In the Spirit of #TBT this was originally post 9/15/2006 and it is still a gem. Enjoy!
Author of Man Camp
You think you know exactly what you want in a man, right? You can probably even list the attributes, qualities and qualifications that your future husband needs in order to apply for the job of your mate. I had a three-tiered system myself. First, there were the requirements: an interesting profession (preferably in the arts), a great sense of humor, a sterling character, financial security. Next, there was the frosting (as in, wouldn’t-it-be-nice-if-he-were…): over six feet tall, devastatingly handsome, a cat lover. And finally, there were the deal breakers: children, difficult ex-wives, bad toupees. Of course, like you, I fancied myself to be magnanimous and flexible in as much as I was willing to overlook certain undesirable traits – say, thinning hair and a few extra pounds – for the perfect guy. Now, even if your list is different from mine, I think you know what I’m talking about.
Here’s some advice: Lose your lists now, Ladies! Mine almost kept me from getting to know my husband.
Tim and I were set up on a blind date by a mutual friend. We were both divorced and practiced daters, and knew the rules of the game. We met at a conveniently located wine bar and immediately set into the first date volley of get-to-know-you-questions: Where are you from? What do you do? How many siblings? My first impression of Tim was that he was utterly unobjectionable: nice, attractive, smartly dressed, well mannered. But something was missing . . . .
Let’s revisit my list. First off, Tim’s "interesting profession" was in finance, which to a writer like me seemed like a big snoozer of a job. Next, he was a listener, so at first glance, it didn’t appear that he had a "great sense of humor." As for the other two requirements – a "sterling character" and "financial security" – both are tough to determine on a first date. What he did have in spades were deal breakers – two sons (teenagers, no less) and a horrific ex-wife. My thought bubble at the time? Check, please. What to do next was a no-brainer: I finished my glass of Shiraz, graciously declined his dinner invitation, gave him a peck on the cheek and thought, Nice knowing you, Buddy. I went home, curled up with a book and didn’t give Tim or our date a second thought.
Luckily for me, my husband didn’t subscribe to the list mentality himself. He called. He pursued. He courted. I joked about him to my friends – Who was this suit and why wouldn’t he just leave me alone? But Tim was sincere in his feelings and steadfast in his determination. He wouldn’t take no for an answer. Since I refused to make time for proper dates for weeks, he tagged along to some readings and other literary events. Reluctantly, over the course of several months, I got to know him. Turns out, Tim is unquestionably the man of my dreams, though he bears little resemblance to the fantasy man I thought I’d end up with. Tim is funny and smart and warm beyond words and, though finance still isn’t fascinating to me, it is to him, which is all that matters in the end. He has given me a daughter and made my life happy in ways I would never have imagined. And to think, if left to my own devices – and my own list – I probably wouldn’t even remember his name right now.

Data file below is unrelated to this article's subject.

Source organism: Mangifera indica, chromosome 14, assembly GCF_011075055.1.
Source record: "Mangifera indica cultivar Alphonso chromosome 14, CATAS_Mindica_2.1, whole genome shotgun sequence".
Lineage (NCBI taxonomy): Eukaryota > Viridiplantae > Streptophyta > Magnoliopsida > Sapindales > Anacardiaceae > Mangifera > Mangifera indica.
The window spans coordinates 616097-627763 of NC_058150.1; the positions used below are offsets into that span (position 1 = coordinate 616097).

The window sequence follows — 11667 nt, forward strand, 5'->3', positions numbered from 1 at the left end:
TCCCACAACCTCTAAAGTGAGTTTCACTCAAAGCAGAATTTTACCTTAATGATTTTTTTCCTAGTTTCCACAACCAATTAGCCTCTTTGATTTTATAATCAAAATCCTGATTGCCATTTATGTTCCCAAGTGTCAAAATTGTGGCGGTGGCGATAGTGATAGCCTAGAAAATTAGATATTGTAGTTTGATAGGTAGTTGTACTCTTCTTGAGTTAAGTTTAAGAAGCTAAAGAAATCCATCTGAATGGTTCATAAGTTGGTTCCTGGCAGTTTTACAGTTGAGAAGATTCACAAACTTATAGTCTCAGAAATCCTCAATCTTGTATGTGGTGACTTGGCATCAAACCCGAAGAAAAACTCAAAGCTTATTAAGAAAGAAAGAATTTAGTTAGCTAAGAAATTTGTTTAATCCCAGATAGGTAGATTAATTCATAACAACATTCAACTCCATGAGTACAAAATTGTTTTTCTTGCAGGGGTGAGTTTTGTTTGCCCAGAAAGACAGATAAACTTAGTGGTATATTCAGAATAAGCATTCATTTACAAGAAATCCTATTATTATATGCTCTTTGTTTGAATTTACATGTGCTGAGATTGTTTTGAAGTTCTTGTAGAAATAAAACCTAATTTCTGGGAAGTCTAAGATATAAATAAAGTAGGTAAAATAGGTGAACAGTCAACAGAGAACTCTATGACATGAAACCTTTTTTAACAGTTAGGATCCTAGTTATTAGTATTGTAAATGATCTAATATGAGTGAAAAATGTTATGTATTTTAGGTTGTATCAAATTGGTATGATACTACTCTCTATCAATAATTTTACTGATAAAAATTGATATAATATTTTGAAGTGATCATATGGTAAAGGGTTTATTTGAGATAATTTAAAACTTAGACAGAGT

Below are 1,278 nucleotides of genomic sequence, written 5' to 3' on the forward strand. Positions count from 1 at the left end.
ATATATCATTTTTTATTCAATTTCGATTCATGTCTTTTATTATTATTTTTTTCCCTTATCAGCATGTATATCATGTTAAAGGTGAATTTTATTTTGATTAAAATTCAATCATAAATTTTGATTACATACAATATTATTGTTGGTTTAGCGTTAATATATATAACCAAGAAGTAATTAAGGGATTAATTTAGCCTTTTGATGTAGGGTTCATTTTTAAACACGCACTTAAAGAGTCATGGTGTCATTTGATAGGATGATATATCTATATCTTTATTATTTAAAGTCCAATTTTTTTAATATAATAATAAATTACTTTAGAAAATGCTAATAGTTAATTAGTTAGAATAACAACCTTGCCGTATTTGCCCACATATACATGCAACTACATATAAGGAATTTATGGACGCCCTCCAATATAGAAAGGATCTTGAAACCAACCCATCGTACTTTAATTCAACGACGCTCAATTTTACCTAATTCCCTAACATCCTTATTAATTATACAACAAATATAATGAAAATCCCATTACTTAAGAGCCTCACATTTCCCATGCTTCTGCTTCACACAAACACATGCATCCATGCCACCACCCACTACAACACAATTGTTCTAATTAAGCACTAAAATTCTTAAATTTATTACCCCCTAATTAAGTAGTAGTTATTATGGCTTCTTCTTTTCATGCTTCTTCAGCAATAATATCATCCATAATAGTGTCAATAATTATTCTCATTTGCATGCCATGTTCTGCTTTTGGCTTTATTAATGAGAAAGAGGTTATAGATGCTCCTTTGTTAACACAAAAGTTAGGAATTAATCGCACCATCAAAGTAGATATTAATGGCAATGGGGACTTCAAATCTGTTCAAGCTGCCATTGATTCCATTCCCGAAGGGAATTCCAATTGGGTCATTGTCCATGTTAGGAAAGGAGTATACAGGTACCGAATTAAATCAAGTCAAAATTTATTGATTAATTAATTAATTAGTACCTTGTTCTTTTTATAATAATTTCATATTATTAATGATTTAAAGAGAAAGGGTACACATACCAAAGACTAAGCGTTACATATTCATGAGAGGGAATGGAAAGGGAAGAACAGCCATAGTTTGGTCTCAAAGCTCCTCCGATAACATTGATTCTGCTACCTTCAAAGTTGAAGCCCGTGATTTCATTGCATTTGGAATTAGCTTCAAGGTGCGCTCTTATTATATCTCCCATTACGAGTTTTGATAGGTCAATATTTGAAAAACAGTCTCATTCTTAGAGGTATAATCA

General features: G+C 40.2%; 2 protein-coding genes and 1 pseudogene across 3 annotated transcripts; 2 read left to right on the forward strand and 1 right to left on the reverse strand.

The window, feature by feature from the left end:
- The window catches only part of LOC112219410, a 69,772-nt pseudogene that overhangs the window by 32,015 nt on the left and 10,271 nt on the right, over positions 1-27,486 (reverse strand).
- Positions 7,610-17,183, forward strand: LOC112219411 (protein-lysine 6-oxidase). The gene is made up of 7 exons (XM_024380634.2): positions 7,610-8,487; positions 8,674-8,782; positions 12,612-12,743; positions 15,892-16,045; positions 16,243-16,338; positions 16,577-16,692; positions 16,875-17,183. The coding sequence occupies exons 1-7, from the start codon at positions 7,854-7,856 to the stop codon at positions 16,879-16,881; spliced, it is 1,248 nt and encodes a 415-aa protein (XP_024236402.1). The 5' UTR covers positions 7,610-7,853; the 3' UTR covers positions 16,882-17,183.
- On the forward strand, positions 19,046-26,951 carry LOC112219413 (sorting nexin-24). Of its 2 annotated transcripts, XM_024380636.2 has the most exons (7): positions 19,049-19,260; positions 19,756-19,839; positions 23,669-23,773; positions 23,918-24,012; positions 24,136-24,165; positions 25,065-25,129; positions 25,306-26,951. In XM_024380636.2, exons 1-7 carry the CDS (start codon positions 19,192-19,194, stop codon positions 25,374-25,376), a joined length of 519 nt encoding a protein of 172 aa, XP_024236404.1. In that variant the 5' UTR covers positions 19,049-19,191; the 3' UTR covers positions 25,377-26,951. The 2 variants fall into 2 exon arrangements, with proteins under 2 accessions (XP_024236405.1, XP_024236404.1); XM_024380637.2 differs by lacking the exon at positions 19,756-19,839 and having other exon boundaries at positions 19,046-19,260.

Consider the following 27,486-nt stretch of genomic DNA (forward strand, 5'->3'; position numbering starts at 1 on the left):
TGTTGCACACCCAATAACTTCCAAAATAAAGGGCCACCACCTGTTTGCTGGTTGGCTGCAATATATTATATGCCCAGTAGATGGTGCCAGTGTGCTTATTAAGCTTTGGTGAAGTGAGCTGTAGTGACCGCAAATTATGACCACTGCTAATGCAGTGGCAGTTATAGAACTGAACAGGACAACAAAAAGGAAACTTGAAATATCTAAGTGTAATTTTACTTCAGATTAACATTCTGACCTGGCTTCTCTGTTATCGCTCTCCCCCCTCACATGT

Here are a few things to remember. Lists only rule people out, which isn’t a good way of allowing someone new and wonderful into your life (presumably your goal). If the guy you’re with is not as tall or as rich or as skilled in witty bantering as you thought Mr. Right should be, take the time to notice what his strengths are. It’s always easier to see what’s wrong than what’s right, and far more rewarding to do the opposite. Remember, it’s hard to find love if you’re busy thinning the herd. Besides, are you really willing to gamble potential happiness away because he doesn’t earn seven figures? Get to know the person across the table from you and above all, be open!
About the AuthorAdrienne Brodeur is the founding editor of Zoetrope: All-Story. She is an award-winning editor, writer and consultant who lives in New York City.